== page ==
I was primarily one of a small crew of hand animators that animated Maui (Dwayne Johnson), he has a tattoo version of himself. We animated his little alter ego, we called him “Mini Maui” and that was what we did. That’s what I did on the film was animate Mini Maui, as well as here’s a song sequence where a lot of the background elements are hand animated. In fact, the movie opens with some hand drawn elements inspired by the designs you find in Ocenia/Polynesian culture.
What do you think kids will take away from Moana?
That’s certainly going to be as wide ranging as there are viewers, I’m sure. The key thing is there’s an element of taking responsibility on her part and actually on Maui as well. They both learn some lessons along the way. Moana is in a unique situation. You have this tension between what is expected of you in your behavior and fighting something inside of you that’s drawing you in a different direction and how you deal with that. I think there are lessons there. It’s going to depend on the viewer but there’s still a good moral there of following the passion that’s inside of you and pursuing those kind of goals.
Can you describe a little of your journey? Did you always know this was what you wanted to do?
I’m approaching my 37th year here with the company and in its simplest answer is, like Moana, this was something inside of me that I felt was what I wanted to do. I had no other aspirations beyond wanting to be a Disney animator. There were certainly obstacles and things I had to work at to get over, to get to this point. Now as I look back, I’m incredibly blessed. There’s not a day that I’m not taking a walk around the studio lot that I’m still saying ‘Thank you, Lord, for letting me live my dream.’ It’s as simple as that, really. I’m here because of God’s grace and I’m still here because of that, so I’m very thankful. I wouldn’t be here if it wasn’t for Him.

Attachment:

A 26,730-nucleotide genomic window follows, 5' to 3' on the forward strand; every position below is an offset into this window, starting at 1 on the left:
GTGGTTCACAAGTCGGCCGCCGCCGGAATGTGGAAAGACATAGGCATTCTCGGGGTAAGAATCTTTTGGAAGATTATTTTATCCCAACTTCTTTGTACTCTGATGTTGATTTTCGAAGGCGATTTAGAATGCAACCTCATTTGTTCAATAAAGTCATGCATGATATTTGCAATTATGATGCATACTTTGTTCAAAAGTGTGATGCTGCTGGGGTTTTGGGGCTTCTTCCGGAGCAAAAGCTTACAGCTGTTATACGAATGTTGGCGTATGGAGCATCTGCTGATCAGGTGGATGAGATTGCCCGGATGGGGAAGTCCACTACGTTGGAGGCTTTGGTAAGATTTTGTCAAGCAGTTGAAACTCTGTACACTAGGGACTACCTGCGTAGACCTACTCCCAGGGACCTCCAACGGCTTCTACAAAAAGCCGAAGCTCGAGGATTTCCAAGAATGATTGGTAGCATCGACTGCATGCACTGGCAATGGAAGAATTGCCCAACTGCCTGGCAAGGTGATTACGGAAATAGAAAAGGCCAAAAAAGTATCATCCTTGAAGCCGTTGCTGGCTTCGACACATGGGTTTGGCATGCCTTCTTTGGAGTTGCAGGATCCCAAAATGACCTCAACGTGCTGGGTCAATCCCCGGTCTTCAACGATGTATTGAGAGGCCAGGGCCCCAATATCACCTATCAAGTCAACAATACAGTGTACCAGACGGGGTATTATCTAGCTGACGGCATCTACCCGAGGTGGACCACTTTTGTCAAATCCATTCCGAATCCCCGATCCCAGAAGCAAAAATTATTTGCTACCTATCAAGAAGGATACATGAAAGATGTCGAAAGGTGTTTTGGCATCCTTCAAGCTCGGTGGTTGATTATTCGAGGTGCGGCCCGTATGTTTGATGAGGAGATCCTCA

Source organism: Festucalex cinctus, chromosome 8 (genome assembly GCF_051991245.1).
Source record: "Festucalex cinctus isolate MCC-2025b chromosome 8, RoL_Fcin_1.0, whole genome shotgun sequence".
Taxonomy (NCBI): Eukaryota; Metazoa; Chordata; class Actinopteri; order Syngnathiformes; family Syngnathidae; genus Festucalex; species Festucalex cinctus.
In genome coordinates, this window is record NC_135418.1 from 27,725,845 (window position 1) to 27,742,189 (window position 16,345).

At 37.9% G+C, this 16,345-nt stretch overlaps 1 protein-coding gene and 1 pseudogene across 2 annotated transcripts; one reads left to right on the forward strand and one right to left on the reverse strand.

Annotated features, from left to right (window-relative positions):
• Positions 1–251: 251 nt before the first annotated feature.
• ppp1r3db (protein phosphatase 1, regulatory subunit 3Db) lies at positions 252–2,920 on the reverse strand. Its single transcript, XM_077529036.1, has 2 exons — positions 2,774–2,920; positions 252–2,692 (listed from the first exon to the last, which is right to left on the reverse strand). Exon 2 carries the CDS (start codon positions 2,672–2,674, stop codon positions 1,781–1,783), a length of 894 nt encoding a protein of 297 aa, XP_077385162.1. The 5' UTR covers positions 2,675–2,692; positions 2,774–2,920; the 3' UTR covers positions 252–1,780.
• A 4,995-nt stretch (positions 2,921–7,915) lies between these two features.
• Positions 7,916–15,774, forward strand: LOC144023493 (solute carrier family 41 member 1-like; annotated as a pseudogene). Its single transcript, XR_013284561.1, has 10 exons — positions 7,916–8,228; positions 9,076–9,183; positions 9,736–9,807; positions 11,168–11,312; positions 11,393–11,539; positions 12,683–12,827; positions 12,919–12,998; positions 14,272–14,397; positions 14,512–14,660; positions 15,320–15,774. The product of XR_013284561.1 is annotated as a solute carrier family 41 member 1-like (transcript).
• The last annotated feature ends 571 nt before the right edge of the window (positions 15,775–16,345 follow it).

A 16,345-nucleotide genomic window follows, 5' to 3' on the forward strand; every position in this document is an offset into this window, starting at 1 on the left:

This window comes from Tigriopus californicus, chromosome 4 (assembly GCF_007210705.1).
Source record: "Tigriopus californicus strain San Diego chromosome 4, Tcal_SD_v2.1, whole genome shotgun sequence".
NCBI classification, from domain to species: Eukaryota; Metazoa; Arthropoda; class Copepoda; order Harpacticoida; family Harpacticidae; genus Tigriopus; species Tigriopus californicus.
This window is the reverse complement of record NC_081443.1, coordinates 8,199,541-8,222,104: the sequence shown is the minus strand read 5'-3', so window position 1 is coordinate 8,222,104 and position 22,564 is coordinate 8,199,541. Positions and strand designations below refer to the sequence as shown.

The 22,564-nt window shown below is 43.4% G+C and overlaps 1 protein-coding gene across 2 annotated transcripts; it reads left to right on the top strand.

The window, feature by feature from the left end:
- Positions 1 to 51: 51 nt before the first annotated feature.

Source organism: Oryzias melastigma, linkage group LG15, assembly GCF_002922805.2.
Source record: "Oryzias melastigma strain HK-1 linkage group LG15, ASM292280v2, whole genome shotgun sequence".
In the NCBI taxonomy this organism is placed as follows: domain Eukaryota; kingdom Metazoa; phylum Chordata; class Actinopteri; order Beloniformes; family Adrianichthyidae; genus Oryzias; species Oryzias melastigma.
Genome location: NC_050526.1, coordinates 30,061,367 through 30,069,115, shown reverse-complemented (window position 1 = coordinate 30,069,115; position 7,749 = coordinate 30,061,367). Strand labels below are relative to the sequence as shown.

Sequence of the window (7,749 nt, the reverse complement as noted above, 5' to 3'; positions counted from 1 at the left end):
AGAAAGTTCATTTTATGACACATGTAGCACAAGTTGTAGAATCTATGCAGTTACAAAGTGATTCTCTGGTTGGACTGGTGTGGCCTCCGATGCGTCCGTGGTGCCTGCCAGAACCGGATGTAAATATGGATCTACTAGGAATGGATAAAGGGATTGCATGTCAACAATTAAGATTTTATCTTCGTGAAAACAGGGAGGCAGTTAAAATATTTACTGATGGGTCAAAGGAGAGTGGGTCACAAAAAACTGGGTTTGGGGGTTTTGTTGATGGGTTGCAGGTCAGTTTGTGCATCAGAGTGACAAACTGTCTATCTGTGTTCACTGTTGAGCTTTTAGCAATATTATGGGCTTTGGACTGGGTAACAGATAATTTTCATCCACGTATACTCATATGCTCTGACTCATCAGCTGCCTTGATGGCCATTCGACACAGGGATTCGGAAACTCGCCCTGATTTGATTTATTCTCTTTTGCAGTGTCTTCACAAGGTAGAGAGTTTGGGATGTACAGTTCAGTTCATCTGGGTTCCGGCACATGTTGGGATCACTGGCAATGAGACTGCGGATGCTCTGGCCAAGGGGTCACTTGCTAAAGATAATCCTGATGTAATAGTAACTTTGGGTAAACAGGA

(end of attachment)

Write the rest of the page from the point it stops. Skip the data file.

There’s an interesting story on how you came up with the look of Princess Ariel. Can you share that?
As a studio we were coming off of Splash, that’s one of Tom Hanks first big hits and Ron Howard, one of his first directing movies. Daryl Hannah’s portrayal of Madison the mermaid was probably the typical, what everybody expected, a blonde mermaid. I think we all just said ‘Let’s try something else, let’s think about something else.’ One of the directors, Ron Clemens, he was a redhead and so he may have had an influence on that. I think we tried different things. There were color issues, the red hair was very complimentary to a lot of the blues, teals and greens of the ocean. It just worked out and I think everybody, when they started seeing images with red hair, they all just said, ‘I think this looks pretty good. It will work fine.’ Jody Benson is not a redhead, not that it would have made a difference anyway. It could have. We often will take inspiration from our voice talent or people like that.
I saw that you did the bookend segments for Enchanted. Now that the sequel is coming up, will you be involved?
I don’t know yet. I had the pleasure of animating Gisele in that so we’ll see what happens with that. I don’t know too much about that yet. These things just kind of pop up and then one day it’s on your plate or it’s not.
Moana from Walt Disney Pictures releases this week. Watch the latest preview here: